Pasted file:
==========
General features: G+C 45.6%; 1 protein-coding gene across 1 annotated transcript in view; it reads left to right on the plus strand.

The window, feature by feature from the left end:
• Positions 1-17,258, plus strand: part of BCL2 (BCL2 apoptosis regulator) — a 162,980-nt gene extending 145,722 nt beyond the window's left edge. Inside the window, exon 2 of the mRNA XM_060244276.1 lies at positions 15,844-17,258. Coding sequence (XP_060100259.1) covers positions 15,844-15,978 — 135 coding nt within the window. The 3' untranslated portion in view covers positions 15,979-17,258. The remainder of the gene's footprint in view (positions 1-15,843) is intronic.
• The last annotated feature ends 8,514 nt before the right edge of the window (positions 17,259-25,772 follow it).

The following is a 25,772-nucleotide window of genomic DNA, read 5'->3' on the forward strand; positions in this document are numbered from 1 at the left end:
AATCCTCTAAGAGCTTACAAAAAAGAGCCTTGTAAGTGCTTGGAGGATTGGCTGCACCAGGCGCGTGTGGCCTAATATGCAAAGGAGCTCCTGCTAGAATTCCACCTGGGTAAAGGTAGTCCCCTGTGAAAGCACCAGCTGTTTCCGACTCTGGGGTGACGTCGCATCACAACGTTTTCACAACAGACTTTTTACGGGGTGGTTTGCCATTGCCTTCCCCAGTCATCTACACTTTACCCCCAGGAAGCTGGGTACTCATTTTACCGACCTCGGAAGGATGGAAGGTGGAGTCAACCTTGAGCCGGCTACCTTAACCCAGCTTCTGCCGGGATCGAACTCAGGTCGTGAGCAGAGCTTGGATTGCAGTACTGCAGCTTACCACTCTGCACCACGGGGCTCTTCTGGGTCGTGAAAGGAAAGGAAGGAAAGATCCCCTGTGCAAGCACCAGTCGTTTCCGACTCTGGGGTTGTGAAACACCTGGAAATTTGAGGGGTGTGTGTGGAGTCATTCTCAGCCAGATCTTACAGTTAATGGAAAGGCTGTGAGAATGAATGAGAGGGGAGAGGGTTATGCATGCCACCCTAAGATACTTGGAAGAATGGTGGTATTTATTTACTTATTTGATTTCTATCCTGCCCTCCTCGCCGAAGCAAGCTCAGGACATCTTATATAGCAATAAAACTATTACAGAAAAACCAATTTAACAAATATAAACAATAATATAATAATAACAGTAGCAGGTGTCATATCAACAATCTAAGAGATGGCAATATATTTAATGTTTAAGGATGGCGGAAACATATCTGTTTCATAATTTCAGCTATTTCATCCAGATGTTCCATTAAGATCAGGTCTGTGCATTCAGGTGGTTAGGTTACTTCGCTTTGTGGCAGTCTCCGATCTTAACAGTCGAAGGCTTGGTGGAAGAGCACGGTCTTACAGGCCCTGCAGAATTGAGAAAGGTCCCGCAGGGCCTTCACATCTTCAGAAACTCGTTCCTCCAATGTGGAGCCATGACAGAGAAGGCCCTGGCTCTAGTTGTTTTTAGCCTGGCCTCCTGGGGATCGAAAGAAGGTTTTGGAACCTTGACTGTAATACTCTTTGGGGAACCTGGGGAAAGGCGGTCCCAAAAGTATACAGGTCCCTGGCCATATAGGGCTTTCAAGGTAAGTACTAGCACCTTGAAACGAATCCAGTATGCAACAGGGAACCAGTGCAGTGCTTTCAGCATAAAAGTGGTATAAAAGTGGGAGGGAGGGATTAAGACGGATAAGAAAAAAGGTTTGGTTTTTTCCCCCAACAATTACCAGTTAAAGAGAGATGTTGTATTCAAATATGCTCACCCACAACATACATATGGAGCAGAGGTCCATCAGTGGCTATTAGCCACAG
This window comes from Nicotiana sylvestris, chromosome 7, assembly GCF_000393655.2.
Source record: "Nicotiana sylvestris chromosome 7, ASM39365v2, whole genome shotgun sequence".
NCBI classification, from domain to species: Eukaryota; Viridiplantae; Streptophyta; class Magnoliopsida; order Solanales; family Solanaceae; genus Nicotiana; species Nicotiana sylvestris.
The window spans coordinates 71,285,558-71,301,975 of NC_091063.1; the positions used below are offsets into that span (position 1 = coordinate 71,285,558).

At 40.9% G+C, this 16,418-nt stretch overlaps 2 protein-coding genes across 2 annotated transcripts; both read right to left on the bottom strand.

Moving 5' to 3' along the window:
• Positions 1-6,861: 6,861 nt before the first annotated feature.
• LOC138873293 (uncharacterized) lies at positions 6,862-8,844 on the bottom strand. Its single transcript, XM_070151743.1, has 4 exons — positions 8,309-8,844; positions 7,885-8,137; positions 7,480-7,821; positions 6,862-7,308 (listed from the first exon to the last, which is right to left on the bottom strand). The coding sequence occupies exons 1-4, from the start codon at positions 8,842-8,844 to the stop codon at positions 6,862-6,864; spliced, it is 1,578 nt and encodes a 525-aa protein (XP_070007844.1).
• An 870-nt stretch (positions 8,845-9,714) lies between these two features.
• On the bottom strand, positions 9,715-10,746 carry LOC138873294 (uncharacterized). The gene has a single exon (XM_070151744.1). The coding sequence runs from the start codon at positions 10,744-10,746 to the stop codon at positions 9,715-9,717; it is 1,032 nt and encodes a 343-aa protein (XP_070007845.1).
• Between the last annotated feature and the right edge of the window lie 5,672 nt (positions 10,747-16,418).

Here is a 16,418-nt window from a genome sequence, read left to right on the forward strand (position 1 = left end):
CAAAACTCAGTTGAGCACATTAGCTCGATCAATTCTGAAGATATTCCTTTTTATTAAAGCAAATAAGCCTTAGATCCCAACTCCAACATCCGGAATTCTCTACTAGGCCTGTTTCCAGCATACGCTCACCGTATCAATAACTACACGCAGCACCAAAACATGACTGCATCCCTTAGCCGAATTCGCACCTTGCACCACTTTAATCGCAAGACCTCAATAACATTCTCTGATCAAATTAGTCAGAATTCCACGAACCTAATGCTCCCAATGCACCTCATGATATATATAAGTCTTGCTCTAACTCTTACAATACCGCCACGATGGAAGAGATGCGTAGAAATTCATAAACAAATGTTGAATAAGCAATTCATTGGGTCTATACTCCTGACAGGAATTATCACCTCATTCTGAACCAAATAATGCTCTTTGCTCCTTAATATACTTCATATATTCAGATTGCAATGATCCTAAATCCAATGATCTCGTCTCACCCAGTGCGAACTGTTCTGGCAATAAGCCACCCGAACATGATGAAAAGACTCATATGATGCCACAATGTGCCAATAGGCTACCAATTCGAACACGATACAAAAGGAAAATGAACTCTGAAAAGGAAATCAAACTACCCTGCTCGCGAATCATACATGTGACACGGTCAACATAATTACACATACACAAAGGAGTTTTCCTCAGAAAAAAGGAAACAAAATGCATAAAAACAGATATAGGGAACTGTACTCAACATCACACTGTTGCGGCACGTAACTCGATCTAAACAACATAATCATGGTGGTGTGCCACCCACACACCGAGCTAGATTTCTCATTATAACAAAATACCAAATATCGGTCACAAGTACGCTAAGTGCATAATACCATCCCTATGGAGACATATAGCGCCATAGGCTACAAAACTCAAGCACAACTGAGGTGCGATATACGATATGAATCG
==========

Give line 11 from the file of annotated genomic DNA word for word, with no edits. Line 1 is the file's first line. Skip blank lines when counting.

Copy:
At 40.9% G+C, this 16,418-nt stretch overlaps 2 protein-coding genes across 2 annotated transcripts; both read right to left on the bottom strand.